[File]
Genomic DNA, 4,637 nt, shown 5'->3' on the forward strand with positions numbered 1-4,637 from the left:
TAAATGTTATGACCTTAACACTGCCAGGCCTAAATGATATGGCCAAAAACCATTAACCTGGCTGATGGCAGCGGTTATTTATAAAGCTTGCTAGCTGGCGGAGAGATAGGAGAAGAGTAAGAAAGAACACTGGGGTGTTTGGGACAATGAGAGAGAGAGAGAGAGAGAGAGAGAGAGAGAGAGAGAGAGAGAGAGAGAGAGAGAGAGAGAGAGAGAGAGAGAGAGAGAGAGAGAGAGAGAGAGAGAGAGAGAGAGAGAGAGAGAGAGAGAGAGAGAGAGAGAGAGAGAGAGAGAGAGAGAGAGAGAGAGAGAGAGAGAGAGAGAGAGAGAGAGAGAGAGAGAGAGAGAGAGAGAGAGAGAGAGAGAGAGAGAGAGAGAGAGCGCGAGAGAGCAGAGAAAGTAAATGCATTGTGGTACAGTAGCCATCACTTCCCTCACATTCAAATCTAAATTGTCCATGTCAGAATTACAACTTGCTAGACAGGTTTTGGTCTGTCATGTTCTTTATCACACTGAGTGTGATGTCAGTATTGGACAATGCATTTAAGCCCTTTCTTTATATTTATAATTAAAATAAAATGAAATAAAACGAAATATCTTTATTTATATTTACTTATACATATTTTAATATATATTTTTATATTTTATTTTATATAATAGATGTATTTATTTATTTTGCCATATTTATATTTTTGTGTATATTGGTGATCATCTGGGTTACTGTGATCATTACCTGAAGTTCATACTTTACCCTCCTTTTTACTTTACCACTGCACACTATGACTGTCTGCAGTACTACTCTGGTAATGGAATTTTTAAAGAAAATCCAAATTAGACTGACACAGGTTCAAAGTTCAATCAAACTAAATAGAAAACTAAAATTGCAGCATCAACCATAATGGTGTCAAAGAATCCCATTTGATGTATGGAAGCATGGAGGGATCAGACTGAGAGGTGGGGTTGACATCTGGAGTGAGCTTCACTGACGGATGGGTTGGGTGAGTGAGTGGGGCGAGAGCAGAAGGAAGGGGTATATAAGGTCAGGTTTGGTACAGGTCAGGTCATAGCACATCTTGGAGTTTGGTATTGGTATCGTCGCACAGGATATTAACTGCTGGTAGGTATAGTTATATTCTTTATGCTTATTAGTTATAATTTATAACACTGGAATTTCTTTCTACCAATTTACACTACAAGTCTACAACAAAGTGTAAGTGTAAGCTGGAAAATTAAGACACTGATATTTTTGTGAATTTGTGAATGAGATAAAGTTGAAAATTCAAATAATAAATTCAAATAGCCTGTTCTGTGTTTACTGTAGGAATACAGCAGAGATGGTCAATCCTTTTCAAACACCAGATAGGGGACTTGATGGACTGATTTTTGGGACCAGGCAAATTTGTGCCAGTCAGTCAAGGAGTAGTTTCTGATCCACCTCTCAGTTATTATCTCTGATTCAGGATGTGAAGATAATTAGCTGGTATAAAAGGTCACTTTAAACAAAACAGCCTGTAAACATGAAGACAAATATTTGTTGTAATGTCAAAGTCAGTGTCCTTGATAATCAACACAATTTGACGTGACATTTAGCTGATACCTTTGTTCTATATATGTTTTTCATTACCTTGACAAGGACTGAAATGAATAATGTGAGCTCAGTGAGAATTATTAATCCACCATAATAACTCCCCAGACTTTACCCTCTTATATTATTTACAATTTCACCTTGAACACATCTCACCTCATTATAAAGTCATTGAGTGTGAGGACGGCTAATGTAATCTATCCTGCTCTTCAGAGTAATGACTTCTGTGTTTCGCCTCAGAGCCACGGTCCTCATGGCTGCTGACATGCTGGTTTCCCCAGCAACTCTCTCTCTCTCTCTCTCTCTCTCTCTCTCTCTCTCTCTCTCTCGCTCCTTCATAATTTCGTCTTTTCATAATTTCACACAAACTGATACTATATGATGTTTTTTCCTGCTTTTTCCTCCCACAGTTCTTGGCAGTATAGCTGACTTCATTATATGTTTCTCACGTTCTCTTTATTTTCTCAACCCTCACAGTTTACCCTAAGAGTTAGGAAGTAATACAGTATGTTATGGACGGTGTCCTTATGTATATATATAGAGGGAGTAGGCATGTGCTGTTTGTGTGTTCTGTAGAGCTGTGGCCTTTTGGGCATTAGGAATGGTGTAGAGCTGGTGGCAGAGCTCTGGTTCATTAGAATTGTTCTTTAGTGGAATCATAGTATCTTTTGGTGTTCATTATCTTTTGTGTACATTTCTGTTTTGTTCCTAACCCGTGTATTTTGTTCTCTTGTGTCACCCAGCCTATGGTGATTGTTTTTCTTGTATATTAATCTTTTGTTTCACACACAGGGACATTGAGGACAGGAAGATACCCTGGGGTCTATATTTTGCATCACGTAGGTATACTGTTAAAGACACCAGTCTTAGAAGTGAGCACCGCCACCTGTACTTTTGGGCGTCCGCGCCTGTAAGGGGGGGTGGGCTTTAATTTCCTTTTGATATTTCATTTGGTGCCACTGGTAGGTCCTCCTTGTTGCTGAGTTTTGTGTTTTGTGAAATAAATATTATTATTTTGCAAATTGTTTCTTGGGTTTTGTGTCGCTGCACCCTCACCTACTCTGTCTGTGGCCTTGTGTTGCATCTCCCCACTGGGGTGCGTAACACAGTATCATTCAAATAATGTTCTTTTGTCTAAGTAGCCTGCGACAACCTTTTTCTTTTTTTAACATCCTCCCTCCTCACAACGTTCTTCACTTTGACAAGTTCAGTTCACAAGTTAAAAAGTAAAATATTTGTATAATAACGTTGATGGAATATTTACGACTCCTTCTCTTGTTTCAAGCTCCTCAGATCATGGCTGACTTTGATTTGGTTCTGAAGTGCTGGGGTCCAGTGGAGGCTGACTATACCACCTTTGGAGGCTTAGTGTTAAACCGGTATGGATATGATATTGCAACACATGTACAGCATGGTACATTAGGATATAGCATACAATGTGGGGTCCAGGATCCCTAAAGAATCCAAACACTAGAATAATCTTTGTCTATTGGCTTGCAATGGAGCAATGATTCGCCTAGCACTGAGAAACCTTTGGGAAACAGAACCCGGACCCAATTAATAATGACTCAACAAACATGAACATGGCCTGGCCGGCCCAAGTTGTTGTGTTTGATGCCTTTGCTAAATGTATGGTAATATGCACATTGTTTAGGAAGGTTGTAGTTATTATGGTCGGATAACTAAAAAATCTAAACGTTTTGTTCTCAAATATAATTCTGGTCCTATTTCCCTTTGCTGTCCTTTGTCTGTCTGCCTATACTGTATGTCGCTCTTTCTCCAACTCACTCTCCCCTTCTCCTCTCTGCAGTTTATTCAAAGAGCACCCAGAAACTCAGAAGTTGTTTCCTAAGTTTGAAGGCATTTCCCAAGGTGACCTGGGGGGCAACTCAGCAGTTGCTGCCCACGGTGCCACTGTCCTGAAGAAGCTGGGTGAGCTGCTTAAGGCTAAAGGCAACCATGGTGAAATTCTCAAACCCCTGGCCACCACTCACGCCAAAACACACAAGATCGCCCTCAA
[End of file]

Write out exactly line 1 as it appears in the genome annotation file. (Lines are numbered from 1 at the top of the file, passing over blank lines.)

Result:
Genomic DNA, 4,637 nt, shown 5'->3' on the forward strand with positions numbered 1-4,637 from the left: